Writing Programs for Veterans

Writing Programs for Veterans to Help Cope With Trauma

For veterans in the Fayetteville, North Carolina area, a new program has sprouted up to assist veterans in working through any trauma they have been through.  After 30 years in the Air Force, Jerry Bradley retired as a chief master sergeant.  Writing has helped him cope with the scars of battle and he hopes that he can pass this on to others.

“Writing Can Help” is a program that is open to veterans, their spouses, battlefield contractors, first responders and nearly anyone else who has experienced mental or physical trauma.  It is scheduled to meet the first and third Saturdays of each month at the Fayetteville Technical Community College.  The structure is that the first meeting is for critiques and the second meeting each month is for workshops.

This program is not necessarily intended for serious writers but instead for those hoping to cope with their trauma.  Sharing your writing is not a requirement to participate.  “The goal here is to help you work through those things,” Bradley said.  “It’s not for self-promotion.  We’re not intimidating. It’s others sharing.  It’s healing.”

For the More Advanced Writer

The Writers Guild Foundation out of Los Angeles pairs veterans who have a knack for writing with a group of film and television writers.  The program starts with a weekend-long retreat and then weekly meetings at the WGF headquarters over ten weeks.  The program has already passed for this year, but the next retreat will happen in next April or May.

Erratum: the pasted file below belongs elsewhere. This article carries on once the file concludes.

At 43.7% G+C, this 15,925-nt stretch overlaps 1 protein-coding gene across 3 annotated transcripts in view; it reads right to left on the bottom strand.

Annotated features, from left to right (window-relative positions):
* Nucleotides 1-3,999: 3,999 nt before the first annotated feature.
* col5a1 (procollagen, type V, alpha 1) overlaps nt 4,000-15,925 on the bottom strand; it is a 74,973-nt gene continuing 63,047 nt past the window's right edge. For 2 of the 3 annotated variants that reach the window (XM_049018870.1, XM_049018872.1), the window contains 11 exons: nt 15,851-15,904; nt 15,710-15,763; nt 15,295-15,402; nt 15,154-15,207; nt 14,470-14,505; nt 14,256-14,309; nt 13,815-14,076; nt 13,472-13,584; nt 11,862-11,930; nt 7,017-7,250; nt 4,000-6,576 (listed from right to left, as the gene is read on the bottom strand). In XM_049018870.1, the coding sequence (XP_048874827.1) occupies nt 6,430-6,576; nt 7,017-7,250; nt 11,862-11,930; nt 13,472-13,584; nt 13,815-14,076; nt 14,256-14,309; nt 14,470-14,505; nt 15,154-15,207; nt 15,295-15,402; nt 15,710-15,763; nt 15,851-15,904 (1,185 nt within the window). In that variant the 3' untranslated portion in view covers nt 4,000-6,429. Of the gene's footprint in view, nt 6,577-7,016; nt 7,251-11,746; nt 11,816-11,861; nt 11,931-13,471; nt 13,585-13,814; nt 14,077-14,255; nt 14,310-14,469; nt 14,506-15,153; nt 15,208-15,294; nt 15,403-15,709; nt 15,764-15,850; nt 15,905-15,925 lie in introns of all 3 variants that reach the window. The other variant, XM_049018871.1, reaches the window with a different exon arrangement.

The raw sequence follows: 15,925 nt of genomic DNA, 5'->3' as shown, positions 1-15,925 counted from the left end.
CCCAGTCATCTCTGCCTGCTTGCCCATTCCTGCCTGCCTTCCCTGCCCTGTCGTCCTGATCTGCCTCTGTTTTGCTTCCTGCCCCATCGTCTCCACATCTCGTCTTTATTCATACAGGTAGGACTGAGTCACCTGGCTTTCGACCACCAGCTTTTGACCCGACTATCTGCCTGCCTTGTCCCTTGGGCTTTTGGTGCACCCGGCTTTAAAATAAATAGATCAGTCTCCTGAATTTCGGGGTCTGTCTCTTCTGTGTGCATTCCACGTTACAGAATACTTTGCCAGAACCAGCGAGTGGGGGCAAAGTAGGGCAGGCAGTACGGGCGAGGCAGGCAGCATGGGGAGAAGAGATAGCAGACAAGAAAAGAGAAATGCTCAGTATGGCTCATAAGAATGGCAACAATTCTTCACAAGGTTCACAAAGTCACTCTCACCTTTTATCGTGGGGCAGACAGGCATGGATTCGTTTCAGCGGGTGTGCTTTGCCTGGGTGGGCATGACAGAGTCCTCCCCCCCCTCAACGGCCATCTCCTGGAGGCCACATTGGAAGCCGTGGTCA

All military veterans and active duty service members are welcome.  The program is free of charge, though those traveling from outside the Los Angeles area responsible for their own ground transportation and lodging.  Unlike the program in Fayetteville, this is geared more towards those with a sincere passion for writing.  Preference is given to those who have had less access to writing guidance.  Veterans are not allowed to attend the workshop a second time, opening up opportunities for new participants each year.

More Articles

Federal Court Addresses PTSD Stressors

A recent decision from the U.S. Court of Appeals for the Federal Circuit confirms that VA must apply a generous standard when evaluating the lay testimony of veterans suffering from PTSD concerning their combat experiences and PTSD stressors. Sanchez-Navarro v....

Permanent and Total VA Disability Ratings for PTSD

What is Post Traumatic Stress Disorder (PTSD)? Post-traumatic stress disorder (PTSD) is a mental health condition that develops in some people who have experienced a shocking, scary, or dangerous event. Symptoms of PTSD usually begin within three months of the...

Depression And Your VA Claim

Depression can negatively affect every aspect of your life: how you feel, think, sleep, function, and interact with others. According to the National Alliance on Mental Health Issues, about 14% of veterans suffer from depression. Depression is one of the most common...

Four Tips On How To Get The Highest PTSD Rating

If you have been fortunate enough to have been granted service connection for PTSD, then you have probably been given a disappointingly low rating.  This is a very common situation so you are not alone. The VA regularly underrates PTSD claims.  In the...

FREE CASE EVALUATION 

  • Hidden
  • Hidden
  • This field is for validation purposes and should be left unchanged.